DETROIT -- Tigers ace Justin Verlander struck out 14 Yankees in Monday night's 7-2 win and matched a regular-season career high with 132 pitches in the process. That pitch total is unheard of for most pitchers, but Verlander isn't most pitchers. And that's why manager Jim Leyland wasn't at all worried the following day.
"If the truth be known, if there wasn't so much made about it, he could throw 130 pitches every time," Leyland told the media on Tuesday afternoon. "It's a walk in the park for him. ... When you've got his type of arm, that's a piece of cake for him."
In fact, Leyland believes about 120 pitches is a "piece of cake" for any pitcher, and he said it should be -- even younger guys.
"[Rick] Porcello could throw 120 pitches without any problem," Leyland said of the 23-year-old right-hander. "Everybody makes a big deal about it."
Leyland spoke at length about pitch counts in general prior to Tuesday's game against the Yankees. He said that throwing 110 pitches isn't necessarily the same from one pitcher to another -- an argument he commonly makes when discussing Verlander.
Leyland also said the game has changed and that pitch counts are now blown out of proportion.
"Nobody ever thought that the pitch count would become a big thing," Leyland said. "That's a hot topic all of a sudden. It was never a hot topic. All of a sudden, it became a hot topic when agents and big contracts came into play, if you want to know the truth."
Still, Leyland isn't one to overwork a pitcher.
"We're a little nervous about [injuries]," Leyland said. "To be honest, I would never abuse any pitcher. You take a guy like Verlander, that's a pretty big investment for the Tigers -- and the kid's future."
So you won't see Verlander's pitch count ever reach 140 or 150.
"I think Justin Verlander could throw 140 pitches, and I don't think it would bother him one bit -- I truly believe that," Leyland said. "I wouldn't do it."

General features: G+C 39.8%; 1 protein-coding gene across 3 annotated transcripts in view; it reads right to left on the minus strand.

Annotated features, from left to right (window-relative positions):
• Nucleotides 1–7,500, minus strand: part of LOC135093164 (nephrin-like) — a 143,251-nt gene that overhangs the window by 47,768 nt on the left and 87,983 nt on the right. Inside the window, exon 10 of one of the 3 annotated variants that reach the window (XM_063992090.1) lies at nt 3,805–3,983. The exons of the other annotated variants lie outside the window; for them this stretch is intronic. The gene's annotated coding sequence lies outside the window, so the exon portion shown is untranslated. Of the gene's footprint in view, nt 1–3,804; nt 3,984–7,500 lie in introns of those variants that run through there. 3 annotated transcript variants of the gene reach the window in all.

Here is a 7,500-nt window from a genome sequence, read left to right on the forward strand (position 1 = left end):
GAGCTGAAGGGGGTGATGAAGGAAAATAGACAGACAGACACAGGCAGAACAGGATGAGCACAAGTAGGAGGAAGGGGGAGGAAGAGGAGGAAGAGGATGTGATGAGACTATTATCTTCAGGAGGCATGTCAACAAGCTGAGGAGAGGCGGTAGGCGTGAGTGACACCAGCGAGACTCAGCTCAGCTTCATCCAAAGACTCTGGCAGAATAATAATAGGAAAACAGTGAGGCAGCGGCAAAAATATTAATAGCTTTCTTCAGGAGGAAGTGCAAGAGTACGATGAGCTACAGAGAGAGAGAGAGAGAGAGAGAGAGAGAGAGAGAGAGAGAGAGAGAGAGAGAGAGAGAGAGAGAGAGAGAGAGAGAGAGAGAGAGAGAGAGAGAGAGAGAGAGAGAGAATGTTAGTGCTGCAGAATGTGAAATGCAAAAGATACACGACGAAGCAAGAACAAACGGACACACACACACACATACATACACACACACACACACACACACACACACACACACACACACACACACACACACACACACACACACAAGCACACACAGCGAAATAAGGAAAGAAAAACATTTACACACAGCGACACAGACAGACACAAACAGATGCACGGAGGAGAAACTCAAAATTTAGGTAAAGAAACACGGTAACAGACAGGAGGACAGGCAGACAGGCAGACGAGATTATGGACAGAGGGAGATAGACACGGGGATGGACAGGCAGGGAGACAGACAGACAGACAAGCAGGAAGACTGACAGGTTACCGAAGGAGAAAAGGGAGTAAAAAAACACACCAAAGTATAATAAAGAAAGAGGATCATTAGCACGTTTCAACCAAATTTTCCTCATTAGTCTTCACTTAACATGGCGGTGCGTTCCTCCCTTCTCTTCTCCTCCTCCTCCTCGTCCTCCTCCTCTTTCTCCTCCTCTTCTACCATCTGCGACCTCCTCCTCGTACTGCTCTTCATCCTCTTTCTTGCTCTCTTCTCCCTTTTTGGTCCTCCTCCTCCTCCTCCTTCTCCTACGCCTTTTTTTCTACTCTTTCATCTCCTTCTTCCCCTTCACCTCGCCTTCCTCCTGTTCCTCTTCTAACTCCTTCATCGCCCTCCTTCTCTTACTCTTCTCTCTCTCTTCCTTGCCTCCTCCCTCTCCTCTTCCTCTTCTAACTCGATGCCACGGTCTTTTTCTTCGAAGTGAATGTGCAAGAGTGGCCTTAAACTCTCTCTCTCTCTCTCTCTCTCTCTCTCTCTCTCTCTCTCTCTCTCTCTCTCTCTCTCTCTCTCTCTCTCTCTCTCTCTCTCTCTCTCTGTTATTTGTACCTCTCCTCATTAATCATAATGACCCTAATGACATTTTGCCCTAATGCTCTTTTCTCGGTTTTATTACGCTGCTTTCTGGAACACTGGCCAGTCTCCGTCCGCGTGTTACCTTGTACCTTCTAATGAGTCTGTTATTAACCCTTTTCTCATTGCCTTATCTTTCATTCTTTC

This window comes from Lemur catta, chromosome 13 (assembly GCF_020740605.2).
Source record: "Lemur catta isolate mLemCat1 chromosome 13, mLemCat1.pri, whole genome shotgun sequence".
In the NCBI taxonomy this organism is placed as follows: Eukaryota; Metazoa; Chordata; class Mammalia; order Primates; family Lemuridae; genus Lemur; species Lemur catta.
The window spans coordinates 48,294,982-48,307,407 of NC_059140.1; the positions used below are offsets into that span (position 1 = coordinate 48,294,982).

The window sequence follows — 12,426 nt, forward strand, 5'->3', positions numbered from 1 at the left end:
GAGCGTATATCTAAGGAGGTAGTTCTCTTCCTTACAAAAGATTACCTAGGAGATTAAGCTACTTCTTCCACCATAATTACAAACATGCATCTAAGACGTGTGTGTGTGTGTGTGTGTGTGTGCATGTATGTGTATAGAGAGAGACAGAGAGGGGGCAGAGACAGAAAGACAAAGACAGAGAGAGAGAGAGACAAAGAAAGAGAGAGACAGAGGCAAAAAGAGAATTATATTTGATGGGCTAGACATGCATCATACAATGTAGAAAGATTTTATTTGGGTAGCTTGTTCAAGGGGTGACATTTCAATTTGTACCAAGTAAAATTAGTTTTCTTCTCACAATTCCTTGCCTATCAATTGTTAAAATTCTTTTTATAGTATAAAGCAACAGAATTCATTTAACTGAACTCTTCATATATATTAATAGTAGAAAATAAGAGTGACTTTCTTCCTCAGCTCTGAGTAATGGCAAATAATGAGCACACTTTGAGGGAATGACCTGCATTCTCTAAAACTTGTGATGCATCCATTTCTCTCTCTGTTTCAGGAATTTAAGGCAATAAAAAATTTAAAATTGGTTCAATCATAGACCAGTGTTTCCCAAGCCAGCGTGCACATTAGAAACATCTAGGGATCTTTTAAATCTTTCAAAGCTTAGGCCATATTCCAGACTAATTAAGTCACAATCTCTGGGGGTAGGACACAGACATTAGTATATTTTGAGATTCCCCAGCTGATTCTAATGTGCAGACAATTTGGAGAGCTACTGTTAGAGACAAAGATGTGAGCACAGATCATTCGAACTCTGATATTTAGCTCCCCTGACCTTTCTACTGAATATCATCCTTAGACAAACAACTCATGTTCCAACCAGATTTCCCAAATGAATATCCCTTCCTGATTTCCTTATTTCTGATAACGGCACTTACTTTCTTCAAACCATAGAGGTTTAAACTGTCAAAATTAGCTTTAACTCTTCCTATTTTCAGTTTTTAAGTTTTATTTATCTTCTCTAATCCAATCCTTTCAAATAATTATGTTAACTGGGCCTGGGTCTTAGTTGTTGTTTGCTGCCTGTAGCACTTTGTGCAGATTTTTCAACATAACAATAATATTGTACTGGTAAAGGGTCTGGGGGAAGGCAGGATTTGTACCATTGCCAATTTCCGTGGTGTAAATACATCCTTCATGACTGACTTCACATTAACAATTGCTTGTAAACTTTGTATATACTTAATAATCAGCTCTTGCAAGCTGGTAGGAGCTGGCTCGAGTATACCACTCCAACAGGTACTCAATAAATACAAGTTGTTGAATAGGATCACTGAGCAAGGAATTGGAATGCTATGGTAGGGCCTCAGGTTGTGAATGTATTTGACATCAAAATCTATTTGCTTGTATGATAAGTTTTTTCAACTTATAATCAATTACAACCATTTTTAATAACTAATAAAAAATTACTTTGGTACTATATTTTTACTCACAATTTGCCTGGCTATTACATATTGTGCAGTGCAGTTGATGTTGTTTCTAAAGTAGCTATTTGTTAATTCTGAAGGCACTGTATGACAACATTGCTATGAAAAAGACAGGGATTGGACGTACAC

Wherever he bats, Boesch has support
DETROIT -- Brennan Boesch didn't make a big deal of batting fifth in the Tigers lineup when he did it for 93 games two years ago. It's just the spot where he happened to bat, even if it meant hitting right behind Miguel Cabrera.
Now that Boesch is batting fifth again, this time behind Cabrera and Prince Fielder, he isn't making a big deal about it, either. Boesch's numbers this time seem to back that up.
"I really don't place a lot of emphasis on it," Boesch said. "Prince is obviously one of the most feared hitters in the game, so hitting behind him, it's a challenge, because obviously pitchers are going to be pretty careful pitching to Prince. You're going to probably come up in a lot of key situations. But in this lineup, I'd be happy to hit anywhere, really."
Boesch is 6-for-16 in the fifth spot since manager Jim Leyland flipped him and Delmon Young in the batting order against most right-handed starters.
"Wherever you're hitting, it's just what your role is at that time," Boesch said. "Being moved around, I don't place a lot of emphasis on it."
Boesch began the season batting second, in front of Cabrera and Fielder, before his struggles there prompted Leyland to move him down. He has batted everywhere from fifth to eighth since.
Alburquerque hitting his spots with Toledo
DETROIT -- Right-hander Al Alburquerque continued his rehab assignment for Triple-A Toledo on Monday night, allowing a run on two hits with three strikeouts -- all swinging -- and a hit batsman over 1 1/3 innings at Louisville.